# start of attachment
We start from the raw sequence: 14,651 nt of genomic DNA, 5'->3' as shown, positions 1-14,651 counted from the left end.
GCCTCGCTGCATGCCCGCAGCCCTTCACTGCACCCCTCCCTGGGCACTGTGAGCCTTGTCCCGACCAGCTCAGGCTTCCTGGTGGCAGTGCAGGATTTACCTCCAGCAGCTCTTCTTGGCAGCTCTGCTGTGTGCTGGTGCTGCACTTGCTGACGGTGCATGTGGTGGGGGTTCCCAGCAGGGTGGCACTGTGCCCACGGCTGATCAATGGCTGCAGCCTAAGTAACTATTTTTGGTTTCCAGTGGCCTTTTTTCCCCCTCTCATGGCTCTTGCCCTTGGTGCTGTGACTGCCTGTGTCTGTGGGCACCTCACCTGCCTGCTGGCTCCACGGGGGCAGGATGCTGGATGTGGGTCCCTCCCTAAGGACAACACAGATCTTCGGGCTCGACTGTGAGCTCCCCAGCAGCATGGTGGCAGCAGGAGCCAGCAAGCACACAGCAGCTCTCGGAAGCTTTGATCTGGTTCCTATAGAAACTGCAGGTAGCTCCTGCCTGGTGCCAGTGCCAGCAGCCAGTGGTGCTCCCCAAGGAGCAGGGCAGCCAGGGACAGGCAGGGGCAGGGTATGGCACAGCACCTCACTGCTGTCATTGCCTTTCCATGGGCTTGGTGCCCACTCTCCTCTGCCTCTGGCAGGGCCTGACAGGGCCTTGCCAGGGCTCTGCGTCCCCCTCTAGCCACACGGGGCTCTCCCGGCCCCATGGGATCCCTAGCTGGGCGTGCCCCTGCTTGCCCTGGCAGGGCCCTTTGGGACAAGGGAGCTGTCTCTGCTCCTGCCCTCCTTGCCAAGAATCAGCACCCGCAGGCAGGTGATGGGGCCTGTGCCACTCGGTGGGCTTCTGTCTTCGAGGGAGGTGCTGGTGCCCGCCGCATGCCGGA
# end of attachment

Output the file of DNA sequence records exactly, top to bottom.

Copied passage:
We start from the raw sequence: 14,651 nt of genomic DNA, 5'->3' as shown, positions 1-14,651 counted from the left end.
GCCTCGCTGCATGCCCGCAGCCCTTCACTGCACCCCTCCCTGGGCACTGTGAGCCTTGTCCCGACCAGCTCAGGCTTCCTGGTGGCAGTGCAGGATTTACCTCCAGCAGCTCTTCTTGGCAGCTCTGCTGTGTGCTGGTGCTGCACTTGCTGACGGTGCATGTGGTGGGGGTTCCCAGCAGGGTGGCACTGTGCCCACGGCTGATCAATGGCTGCAGCCTAAGTAACTATTTTTGGTTTCCAGTGGCCTTTTTTCCCCCTCTCATGGCTCTTGCCCTTGGTGCTGTGACTGCCTGTGTCTGTGGGCACCTCACCTGCCTGCTGGCTCCACGGGGGCAGGATGCTGGATGTGGGTCCCTCCCTAAGGACAACACAGATCTTCGGGCTCGACTGTGAGCTCCCCAGCAGCATGGTGGCAGCAGGAGCCAGCAAGCACACAGCAGCTCTCGGAAGCTTTGATCTGGTTCCTATAGAAACTGCAGGTAGCTCCTGCCTGGTGCCAGTGCCAGCAGCCAGTGGTGCTCCCCAAGGAGCAGGGCAGCCAGGGACAGGCAGGGGCAGGGTATGGCACAGCACCTCACTGCTGTCATTGCCTTTCCATGGGCTTGGTGCCCACTCTCCTCTGCCTCTGGCAGGGCCTGACAGGGCCTTGCCAGGGCTCTGCGTCCCCCTCTAGCCACACGGGGCTCTCCCGGCCCCATGGGATCCCTAGCTGGGCGTGCCCCTGCTTGCCCTGGCAGGGCCCTTTGGGACAAGGGAGCTGTCTCTGCTCCTGCCCTCCTTGCCAAGAATCAGCACCCGCAGGCAGGTGATGGGGCCTGTGCCACTCGGTGGGCTTCTGTCTTCGAGGGAGGTGCTGGTGCCCGCCGCATGCCGGA